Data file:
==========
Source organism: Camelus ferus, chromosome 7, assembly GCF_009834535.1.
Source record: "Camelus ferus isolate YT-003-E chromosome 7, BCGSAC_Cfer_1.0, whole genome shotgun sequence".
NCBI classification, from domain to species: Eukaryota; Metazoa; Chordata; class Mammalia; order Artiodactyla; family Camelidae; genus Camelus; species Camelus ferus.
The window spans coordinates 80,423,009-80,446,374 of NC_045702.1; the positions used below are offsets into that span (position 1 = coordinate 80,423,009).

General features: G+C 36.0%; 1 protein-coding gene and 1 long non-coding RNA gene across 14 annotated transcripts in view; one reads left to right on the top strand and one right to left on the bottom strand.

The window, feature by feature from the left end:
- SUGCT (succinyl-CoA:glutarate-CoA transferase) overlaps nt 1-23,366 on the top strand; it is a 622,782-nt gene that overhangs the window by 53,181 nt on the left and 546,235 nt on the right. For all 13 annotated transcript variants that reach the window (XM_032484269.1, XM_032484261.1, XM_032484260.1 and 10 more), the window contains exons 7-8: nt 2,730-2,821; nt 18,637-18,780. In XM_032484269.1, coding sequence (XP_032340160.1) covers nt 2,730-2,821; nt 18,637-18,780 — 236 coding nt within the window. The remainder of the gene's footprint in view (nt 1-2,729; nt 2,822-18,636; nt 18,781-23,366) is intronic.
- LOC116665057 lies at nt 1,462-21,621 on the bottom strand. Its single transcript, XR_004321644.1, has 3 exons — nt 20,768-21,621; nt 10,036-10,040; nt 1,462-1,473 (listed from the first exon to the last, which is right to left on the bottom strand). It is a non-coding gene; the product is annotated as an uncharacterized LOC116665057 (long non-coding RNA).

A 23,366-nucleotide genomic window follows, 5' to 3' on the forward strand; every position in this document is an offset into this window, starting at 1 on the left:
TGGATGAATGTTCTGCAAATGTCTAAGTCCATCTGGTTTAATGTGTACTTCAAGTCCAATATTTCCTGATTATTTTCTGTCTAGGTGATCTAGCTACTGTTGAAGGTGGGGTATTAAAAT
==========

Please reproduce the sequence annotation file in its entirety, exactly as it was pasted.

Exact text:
Source organism: Camelus ferus, chromosome 7, assembly GCF_009834535.1.
Source record: "Camelus ferus isolate YT-003-E chromosome 7, BCGSAC_Cfer_1.0, whole genome shotgun sequence".
NCBI classification, from domain to species: Eukaryota; Metazoa; Chordata; class Mammalia; order Artiodactyla; family Camelidae; genus Camelus; species Camelus ferus.
The window spans coordinates 80,423,009-80,446,374 of NC_045702.1; the positions used below are offsets into that span (position 1 = coordinate 80,423,009).

General features: G+C 36.0%; 1 protein-coding gene and 1 long non-coding RNA gene across 14 annotated transcripts in view; one reads left to right on the top strand and one right to left on the bottom strand.

The window, feature by feature from the left end:
- SUGCT (succinyl-CoA:glutarate-CoA transferase) overlaps nt 1-23,366 on the top strand; it is a 622,782-nt gene that overhangs the window by 53,181 nt on the left and 546,235 nt on the right. For all 13 annotated transcript variants that reach the window (XM_032484269.1, XM_032484261.1, XM_032484260.1 and 10 more), the window contains exons 7-8: nt 2,730-2,821; nt 18,637-18,780. In XM_032484269.1, coding sequence (XP_032340160.1) covers nt 2,730-2,821; nt 18,637-18,780 — 236 coding nt within the window. The remainder of the gene's footprint in view (nt 1-2,729; nt 2,822-18,636; nt 18,781-23,366) is intronic.
- LOC116665057 lies at nt 1,462-21,621 on the bottom strand. Its single transcript, XR_004321644.1, has 3 exons — nt 20,768-21,621; nt 10,036-10,040; nt 1,462-1,473 (listed from the first exon to the last, which is right to left on the bottom strand). It is a non-coding gene; the product is annotated as an uncharacterized LOC116665057 (long non-coding RNA).

A 23,366-nucleotide genomic window follows, 5' to 3' on the forward strand; every position in this document is an offset into this window, starting at 1 on the left:
TGGATGAATGTTCTGCAAATGTCTAAGTCCATCTGGTTTAATGTGTACTTCAAGTCCAATATTTCCTGATTATTTTCTGTCTAGGTGATCTAGCTACTGTTGAAGGTGGGGTATTAAAAT